Jones C. “Jonesy” McConnell
Jonesy is a retired commercial architect. He was a partner with HH Architects in Dallas.
Married 52 years. Parents of two grown children & their spouses…and grandparents to four granddaughters and one grandson. World travelers, avid readers, members of First United Methodist Church in Richardson.
Jonesy is a long-time member of Richardson Civic Art Society ( past President a few times ), and life member and past President of Southwestern Watercolor Society, and member of Western Federation of Watercolor Societies.
In 2019, Jonesy was honored as Artist of the Year by the Richardson Arts Alliance at their Heart for the Arts Gala.
“No Place Like Home”
By David Nethery, President, Board of Directors ARTS Incubator of Richardson(AIR) and Susan Morrow, Executive Director, ARTS Incubator of Richardson (AIR)
For veterans of over 25 cruises, the one leaving San Francisco on February 21 began well enough. Ample food, entertainment, new people to meet and beautiful scenery in Hawaii.
Leaving Hawaii on February 29, the Grand Princess encountered rough seas for four days. After the storm subsided, a more significant storm hit: The captain announced there were to be no more large group gatherings, since a passenger from the previous cruise had died of COVID-19. Two Coast Guard helicopters hovered above the ship, delivering COVID-19 test kits and transporting a passenger to the hospital.
On March 5, it was revealed that nineteen crew members and two more passengers were sick. Everyone was ordered to remain in their cabins; meals were brought to the cabin doors. The ship returned immediately to San Francisco. Passengers remained confined to their cabins. Two days later, officials refused the scheduled docking.
The next day the Coast Guard escorted the ship to a large isolated dock area. The dream cruise to Hawaii was turning into a nightmare of medical tents, Coast Guard personnel, ambulances, rows of porta-potties, handwashing stations, police vehicles, and buses.
Five days after being refused entry in San Francisco, passengers were finally able to escape the ship. Taken to the airport, they were assigned to two locations in California, one in Georgia and one in Texas to complete a 14-day Federal quarantine. Jones (Jonesy) McConnell and his wife, Joan, from Richardson, Texas, became “guests” of the Federal Government at the Lackland Air Force Base “resort” in San Antonio. Jonesy is a retired commercial architect and Joan is a retired high school math teacher.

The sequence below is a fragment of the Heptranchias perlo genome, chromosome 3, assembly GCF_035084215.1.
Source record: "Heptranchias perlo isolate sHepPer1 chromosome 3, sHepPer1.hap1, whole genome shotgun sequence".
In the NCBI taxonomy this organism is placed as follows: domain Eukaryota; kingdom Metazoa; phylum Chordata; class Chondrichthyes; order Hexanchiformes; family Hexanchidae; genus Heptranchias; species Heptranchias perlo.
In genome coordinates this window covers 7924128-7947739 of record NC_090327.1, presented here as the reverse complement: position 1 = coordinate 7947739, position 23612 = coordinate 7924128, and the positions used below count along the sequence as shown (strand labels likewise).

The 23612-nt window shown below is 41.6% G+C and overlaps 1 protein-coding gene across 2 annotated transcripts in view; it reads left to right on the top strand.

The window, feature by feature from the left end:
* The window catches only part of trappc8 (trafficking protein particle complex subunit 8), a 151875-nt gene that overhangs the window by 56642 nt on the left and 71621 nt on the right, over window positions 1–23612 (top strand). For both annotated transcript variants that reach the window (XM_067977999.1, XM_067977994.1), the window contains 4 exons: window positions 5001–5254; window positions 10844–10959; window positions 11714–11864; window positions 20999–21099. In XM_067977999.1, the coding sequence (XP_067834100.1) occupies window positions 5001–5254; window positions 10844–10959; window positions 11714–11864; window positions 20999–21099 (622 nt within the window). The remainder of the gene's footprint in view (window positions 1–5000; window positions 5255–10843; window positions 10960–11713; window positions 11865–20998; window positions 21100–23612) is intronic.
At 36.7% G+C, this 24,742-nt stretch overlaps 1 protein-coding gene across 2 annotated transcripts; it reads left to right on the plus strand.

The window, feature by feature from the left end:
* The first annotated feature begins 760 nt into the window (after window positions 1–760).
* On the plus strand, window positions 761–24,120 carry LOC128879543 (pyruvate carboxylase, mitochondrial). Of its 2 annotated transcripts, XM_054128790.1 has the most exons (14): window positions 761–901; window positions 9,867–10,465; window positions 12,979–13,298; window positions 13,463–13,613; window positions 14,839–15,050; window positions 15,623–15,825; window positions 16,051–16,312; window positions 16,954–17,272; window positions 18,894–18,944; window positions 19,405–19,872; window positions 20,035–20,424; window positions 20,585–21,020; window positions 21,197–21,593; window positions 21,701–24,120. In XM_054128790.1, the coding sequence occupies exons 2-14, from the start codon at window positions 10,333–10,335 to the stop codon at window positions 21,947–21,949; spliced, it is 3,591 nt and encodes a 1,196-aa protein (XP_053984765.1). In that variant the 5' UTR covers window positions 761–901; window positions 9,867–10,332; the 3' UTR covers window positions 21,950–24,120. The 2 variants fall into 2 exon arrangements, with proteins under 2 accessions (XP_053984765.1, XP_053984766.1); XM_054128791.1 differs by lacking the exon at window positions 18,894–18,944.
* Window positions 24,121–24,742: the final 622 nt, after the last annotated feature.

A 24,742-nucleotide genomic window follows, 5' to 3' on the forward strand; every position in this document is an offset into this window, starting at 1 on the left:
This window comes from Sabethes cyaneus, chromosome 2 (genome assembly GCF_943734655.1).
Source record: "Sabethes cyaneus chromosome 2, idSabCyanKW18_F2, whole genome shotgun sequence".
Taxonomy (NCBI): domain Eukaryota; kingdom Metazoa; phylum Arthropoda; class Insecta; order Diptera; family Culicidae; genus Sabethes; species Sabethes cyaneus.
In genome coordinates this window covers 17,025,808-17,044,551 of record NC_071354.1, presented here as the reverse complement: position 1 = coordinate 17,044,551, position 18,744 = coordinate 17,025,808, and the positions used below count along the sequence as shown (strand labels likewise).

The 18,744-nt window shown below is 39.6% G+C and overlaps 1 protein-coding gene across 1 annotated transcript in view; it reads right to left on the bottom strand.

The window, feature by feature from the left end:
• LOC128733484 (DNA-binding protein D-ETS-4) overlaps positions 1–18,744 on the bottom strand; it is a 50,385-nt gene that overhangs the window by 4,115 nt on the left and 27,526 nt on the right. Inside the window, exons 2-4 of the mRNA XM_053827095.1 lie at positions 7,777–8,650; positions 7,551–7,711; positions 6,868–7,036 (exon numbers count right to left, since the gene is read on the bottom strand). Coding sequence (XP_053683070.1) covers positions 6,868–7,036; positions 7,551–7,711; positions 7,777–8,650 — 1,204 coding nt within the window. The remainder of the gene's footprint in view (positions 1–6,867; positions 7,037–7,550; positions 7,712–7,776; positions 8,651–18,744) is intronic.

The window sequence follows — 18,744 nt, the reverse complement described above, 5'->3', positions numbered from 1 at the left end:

At least on the ship, there was a certain measure of familiarity. Completely unknown, however, was what to expect of the quarantine. The accommodations—furnished apartments—were surprisingly comfortable.
Nevertheless, the 141 detainees were confined to a complex consisting of two rows of three-story buildings. Temporary chain link fencing defined the perimeter, and guard stations were set up at the corners. Social distancing and masks were required when outside of the apartment. Their routine consisted of twice-daily temperature checks and picking up their meals from food tents in the middle of the compound.
Although avid readers and puzzle lovers, Jonesy and Joan discovered the tedium of 14-days of forced confinement. Jonesy, an accomplished watercolor artist, had brought sketching and watercolor materials which gave him a certain escape and a focal point that others lacked.
Walking at least 20 circuits a day in ¼ mile circles of the compound, the McConnells developed a new sympathy for caged lions and tigers. Naturally outgoing and social, Jonesy and Joan managed to make friends with some of their guards. Nevertheless, the chain-link fencing was ever-present.
Finally tested for COVID-19, Jonesy described the test in his diary as “a small wad of sandpaper put on the end of a coat hanger and run up as far as possible into your nostril!” A week later, the McConnells received negative test results. However, ten of their fellow detainees tested positive and were placed in isolation.
The 14-day ordeal over, passengers driving home were presented with rental cars. Buses waited to take others to the airport. Jonesy reported, “the sun was shining, birds were singing. Free at last, free at last!”
Leaving Lackland 33 days after setting sail from San Francisco, the McConnells returned to Richardson. There, they were confronted with “shelter-in-place,” exchanging one type of captivity for another. For Jonesy and Joan, though, simply being able to go to the grocery store and the gas station was “freeing.” Hawaii was lifetimes ago!